Roche hemophilia drug hits mark in Phase 3

Dive Brief:

  • Roche on Thursday reported positive results from a pivotal Phase 3 study testing its experimental hemophilia drug emicizumab, which significantly reduced the number of bleeds in hemophilia A patients with inhibitors to factor VIII. 
  • The Swiss pharma also gave more details on four serious adverse events associated with emicizumab which had sparked concerns last month about the drugs prospects. Two patients were able to restart treatment. 
  • Hemophilia A affects around 320,000 people worldwide, and about 50-60% of these have a severe form of the disorder, according to Roche. A number of drugmakers are focusing on developing new drugs in the space, and prospects for some experimental gene therapies have grown.

Dive Insight:

Hemophilia A, an inherited bleeding disorder, is commonly treated with factor VIII replacement therapies. However, some patients develop antibodies against factor VIII, known as inhibitors, which impedes bleeding control. 

"The development of inhibitors that render factor VIII replacement less effective, or ineffective, is one of the greatest challenges in the treatment of hemophilia A today, putting patients at high risk for life-threatening bleeds and repeated bleeds that may cause long-term joint damage," said Sandra Horning, Roche's chief medical officer, in a statement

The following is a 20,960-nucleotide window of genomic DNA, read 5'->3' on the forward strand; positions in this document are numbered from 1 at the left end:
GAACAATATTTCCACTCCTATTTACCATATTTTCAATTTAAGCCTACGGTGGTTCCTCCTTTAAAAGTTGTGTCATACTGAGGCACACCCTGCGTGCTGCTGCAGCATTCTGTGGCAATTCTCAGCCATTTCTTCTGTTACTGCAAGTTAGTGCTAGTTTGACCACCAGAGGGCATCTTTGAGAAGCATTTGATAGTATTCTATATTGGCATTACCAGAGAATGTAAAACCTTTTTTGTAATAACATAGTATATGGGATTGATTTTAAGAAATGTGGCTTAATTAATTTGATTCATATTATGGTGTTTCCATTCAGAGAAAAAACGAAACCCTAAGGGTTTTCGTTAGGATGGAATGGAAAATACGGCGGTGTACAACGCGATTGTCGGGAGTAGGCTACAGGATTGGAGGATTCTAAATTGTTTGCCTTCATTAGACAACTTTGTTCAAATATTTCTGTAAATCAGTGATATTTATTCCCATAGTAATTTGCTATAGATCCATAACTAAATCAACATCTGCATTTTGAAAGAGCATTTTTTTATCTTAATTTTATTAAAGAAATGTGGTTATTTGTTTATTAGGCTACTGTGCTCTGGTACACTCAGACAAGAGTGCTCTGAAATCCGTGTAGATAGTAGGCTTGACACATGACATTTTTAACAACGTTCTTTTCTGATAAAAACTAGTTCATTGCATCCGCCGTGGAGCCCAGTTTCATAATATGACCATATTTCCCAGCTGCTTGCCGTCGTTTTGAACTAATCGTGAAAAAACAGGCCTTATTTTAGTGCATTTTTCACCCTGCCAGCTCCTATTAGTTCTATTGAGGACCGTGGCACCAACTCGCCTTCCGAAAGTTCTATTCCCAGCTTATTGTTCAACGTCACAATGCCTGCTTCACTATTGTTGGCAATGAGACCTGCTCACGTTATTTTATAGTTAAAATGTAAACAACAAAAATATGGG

Among the four patients who experienced serious adverse events, two had thromboembolic events while the other two developed thrombotic microangiopathy. All four had received activated prothrombin complex concentrate to treat breakthough bleeds while on emicizumab prophylaxis, Roche said. 

One patient who had experienced a thromboembolic event and one of the patients with thrombotic microangiopathy were able to restart treatment. 

The safety events had dented some of the optimism around the drug, boosting the profile of rivals such as Alnylam Pharmaceutlcals' fitusiran. That drug is expected to move into Phase 3 trials in early 2017 and targets hemophilia B as well as the A subtype. 

Still, Roche's emicizumab is the most advanced and, if further data can ease concerns on safety, the drug should have a strong headstart. 

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Filed Under: Clinical Trials
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